- READER REVIEWS
The Pace Gallery
Tue-Fri, 9:30am-6pm; Sat, 10am-6pm; Sun-Mon, closed; Mon-Thu, 9:30am-6pm during summer; Fri, 9:30am-4pm during summer; Sat-Sun, closed during summer
Nearby Subway Stops
N, Q, R at Fifth Ave.-59th St.; 4, 5, 6 at 59th St.; E, M at Fifth Ave.-53rd St.
- Nearby Parking Lots
- Street Parking
Representing over forty renowned contemporary artists, The Pace Gallery's roster and scholarly bent lend it the air of a mini-museum. The focus is often on historical shows, such as "Mark Rothko: A Painter's Progress, The Year 1949," or the frequent revisits of Picasso's drawings and Calder's models. While Pace's downtown gallery seeks out younger talents, the 57th Street location sticks with new work by living art world giants like Robert Rauschenberg, Kiki Smith, and Chuck Close. I.M. Pei designed the public second floor viewing space, part of Pace’s entire Midtown office building, which manages to be polished without being corporate and reflects the gallery’s commitment to minimalism. A family-run operation founded by Arne Glimcher in 1960, Pace established itself on 57th Street three years later and merged with Wildenstein & Co. in 1993, splitting amicably in April 2010. Numerous other resourceful partnerships include co-ownership of Pace Prints, Pace Primitive, and Pace/MacGill, with whom it shares clients and artists.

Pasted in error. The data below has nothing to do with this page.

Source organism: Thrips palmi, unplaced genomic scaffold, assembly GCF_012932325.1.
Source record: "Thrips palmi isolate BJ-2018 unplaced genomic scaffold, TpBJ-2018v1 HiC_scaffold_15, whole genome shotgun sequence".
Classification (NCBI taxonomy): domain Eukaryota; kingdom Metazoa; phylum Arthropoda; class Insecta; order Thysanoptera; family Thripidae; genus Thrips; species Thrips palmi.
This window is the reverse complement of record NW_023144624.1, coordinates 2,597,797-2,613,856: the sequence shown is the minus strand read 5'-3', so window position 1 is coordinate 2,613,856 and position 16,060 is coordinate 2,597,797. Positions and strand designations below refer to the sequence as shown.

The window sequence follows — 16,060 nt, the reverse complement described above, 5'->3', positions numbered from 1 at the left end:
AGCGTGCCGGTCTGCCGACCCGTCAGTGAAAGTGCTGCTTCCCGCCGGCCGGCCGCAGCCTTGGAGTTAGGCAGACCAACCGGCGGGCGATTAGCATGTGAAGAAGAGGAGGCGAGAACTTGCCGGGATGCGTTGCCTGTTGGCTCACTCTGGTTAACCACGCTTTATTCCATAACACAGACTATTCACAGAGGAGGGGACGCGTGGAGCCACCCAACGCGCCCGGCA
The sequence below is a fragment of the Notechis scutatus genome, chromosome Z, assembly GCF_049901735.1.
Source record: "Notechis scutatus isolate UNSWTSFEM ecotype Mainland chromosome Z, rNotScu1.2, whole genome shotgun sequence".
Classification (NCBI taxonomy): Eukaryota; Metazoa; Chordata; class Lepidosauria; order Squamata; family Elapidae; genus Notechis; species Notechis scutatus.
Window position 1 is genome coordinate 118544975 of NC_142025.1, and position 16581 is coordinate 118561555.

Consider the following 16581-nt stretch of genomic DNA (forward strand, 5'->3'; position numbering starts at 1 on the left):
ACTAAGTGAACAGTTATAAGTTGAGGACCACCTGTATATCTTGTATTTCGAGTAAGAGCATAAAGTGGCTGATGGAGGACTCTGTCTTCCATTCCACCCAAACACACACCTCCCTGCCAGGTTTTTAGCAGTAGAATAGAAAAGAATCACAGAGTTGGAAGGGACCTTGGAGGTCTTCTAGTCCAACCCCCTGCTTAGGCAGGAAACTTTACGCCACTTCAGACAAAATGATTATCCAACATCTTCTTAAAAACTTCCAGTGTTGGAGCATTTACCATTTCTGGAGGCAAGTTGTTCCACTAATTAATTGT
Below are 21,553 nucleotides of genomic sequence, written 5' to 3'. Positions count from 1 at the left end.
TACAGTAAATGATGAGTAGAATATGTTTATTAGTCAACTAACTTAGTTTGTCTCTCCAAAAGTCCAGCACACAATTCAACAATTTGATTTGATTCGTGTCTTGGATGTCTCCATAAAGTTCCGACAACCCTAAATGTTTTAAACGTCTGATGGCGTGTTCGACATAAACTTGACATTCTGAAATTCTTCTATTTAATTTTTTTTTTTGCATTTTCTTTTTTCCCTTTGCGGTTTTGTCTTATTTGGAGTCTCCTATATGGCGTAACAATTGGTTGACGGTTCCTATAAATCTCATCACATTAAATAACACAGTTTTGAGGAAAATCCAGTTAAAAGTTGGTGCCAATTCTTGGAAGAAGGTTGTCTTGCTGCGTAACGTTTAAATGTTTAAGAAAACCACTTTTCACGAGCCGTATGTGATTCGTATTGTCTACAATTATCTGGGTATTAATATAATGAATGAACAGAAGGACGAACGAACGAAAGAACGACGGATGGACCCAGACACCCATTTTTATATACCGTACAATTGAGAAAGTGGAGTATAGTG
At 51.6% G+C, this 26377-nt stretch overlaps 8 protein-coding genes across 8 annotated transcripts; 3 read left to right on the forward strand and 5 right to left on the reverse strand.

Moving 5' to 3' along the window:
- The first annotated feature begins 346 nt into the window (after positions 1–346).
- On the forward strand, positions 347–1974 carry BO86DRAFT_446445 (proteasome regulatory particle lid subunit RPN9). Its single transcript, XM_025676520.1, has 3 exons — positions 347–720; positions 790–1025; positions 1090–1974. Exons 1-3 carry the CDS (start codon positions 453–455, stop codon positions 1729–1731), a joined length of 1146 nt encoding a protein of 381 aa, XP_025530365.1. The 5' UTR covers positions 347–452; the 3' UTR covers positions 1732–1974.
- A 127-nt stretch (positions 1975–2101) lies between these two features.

- A 24-Decade History of Popular Music
- St. Ann's Warehouse
Taylor Mac&rsquo;s long-gestating project: a series of eight three-hour theatrical concerts (and one 24-hour marathon on October 8) covering American music from 1776 to the present. Expect themes like &#147;Founding Father Drag, Women&rsquo;s Lib, and Crazy Jane&#148; (1776&#150;1806) and &#147;A March, a Riot, and a Backroom Sex Party&#148; (1956&#150;86), plus very sparkly clothes. More »